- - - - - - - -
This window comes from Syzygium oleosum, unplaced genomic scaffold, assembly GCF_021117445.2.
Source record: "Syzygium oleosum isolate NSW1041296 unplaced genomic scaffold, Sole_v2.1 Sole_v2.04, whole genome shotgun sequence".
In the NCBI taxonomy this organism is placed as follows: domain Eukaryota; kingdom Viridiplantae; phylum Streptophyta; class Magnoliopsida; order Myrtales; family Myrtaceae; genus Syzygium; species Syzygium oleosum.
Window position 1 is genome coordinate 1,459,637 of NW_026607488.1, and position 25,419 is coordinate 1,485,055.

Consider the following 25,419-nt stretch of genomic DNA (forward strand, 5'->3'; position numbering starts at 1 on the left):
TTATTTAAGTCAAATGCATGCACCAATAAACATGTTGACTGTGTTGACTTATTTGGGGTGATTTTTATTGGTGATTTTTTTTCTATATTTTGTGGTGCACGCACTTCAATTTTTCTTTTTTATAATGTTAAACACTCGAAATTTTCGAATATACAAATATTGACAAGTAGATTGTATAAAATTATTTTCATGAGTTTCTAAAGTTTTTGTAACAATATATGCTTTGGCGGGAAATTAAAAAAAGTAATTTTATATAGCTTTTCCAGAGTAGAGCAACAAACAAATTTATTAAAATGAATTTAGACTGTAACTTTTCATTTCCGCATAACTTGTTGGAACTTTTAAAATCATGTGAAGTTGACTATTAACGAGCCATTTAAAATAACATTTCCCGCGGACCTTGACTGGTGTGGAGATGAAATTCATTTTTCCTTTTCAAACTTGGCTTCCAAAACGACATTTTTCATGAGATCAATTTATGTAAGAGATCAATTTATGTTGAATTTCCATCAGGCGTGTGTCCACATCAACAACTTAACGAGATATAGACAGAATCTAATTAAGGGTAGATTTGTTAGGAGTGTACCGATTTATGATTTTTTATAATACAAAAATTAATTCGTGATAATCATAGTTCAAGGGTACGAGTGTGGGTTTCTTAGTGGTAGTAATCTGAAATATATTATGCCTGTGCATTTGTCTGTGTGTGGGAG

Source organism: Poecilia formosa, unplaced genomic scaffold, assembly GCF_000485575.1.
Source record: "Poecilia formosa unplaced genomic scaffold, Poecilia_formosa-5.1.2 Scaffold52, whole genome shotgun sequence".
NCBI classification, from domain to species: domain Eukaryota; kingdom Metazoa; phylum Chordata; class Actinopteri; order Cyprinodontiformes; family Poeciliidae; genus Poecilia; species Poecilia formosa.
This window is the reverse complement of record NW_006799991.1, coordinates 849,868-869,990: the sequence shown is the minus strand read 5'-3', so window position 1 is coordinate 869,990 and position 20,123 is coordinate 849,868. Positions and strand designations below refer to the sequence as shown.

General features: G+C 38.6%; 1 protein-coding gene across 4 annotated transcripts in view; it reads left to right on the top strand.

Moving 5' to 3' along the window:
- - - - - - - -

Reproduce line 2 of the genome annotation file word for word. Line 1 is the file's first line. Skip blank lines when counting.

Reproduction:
Source record: "Syzygium oleosum isolate NSW1041296 unplaced genomic scaffold, Sole_v2.1 Sole_v2.04, whole genome shotgun sequence".